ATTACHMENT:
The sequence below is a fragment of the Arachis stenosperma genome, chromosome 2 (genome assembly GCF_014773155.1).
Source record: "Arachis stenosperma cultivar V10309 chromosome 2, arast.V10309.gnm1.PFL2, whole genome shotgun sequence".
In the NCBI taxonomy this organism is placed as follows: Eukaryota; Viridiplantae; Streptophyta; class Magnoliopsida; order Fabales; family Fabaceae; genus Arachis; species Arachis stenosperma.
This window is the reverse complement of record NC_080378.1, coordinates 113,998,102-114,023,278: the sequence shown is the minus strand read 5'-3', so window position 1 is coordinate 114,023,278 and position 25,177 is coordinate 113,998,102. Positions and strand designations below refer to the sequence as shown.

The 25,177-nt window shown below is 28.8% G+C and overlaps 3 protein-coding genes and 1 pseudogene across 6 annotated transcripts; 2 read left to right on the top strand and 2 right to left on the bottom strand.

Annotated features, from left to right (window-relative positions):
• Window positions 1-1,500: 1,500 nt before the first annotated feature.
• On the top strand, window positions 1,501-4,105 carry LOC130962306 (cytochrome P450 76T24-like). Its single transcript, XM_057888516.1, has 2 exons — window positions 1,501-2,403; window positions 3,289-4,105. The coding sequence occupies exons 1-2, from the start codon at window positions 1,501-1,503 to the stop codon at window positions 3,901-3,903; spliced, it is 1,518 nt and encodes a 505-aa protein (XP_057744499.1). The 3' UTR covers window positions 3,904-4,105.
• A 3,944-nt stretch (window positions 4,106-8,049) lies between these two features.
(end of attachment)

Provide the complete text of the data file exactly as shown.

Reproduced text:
The sequence below is a fragment of the Arachis stenosperma genome, chromosome 2 (genome assembly GCF_014773155.1).
Source record: "Arachis stenosperma cultivar V10309 chromosome 2, arast.V10309.gnm1.PFL2, whole genome shotgun sequence".
In the NCBI taxonomy this organism is placed as follows: Eukaryota; Viridiplantae; Streptophyta; class Magnoliopsida; order Fabales; family Fabaceae; genus Arachis; species Arachis stenosperma.
This window is the reverse complement of record NC_080378.1, coordinates 113,998,102-114,023,278: the sequence shown is the minus strand read 5'-3', so window position 1 is coordinate 114,023,278 and position 25,177 is coordinate 113,998,102. Positions and strand designations below refer to the sequence as shown.

The 25,177-nt window shown below is 28.8% G+C and overlaps 3 protein-coding genes and 1 pseudogene across 6 annotated transcripts; 2 read left to right on the top strand and 2 right to left on the bottom strand.

Annotated features, from left to right (window-relative positions):
• Window positions 1-1,500: 1,500 nt before the first annotated feature.
• On the top strand, window positions 1,501-4,105 carry LOC130962306 (cytochrome P450 76T24-like). Its single transcript, XM_057888516.1, has 2 exons — window positions 1,501-2,403; window positions 3,289-4,105. The coding sequence occupies exons 1-2, from the start codon at window positions 1,501-1,503 to the stop codon at window positions 3,901-3,903; spliced, it is 1,518 nt and encodes a 505-aa protein (XP_057744499.1). The 3' UTR covers window positions 3,904-4,105.
• A 3,944-nt stretch (window positions 4,106-8,049) lies between these two features.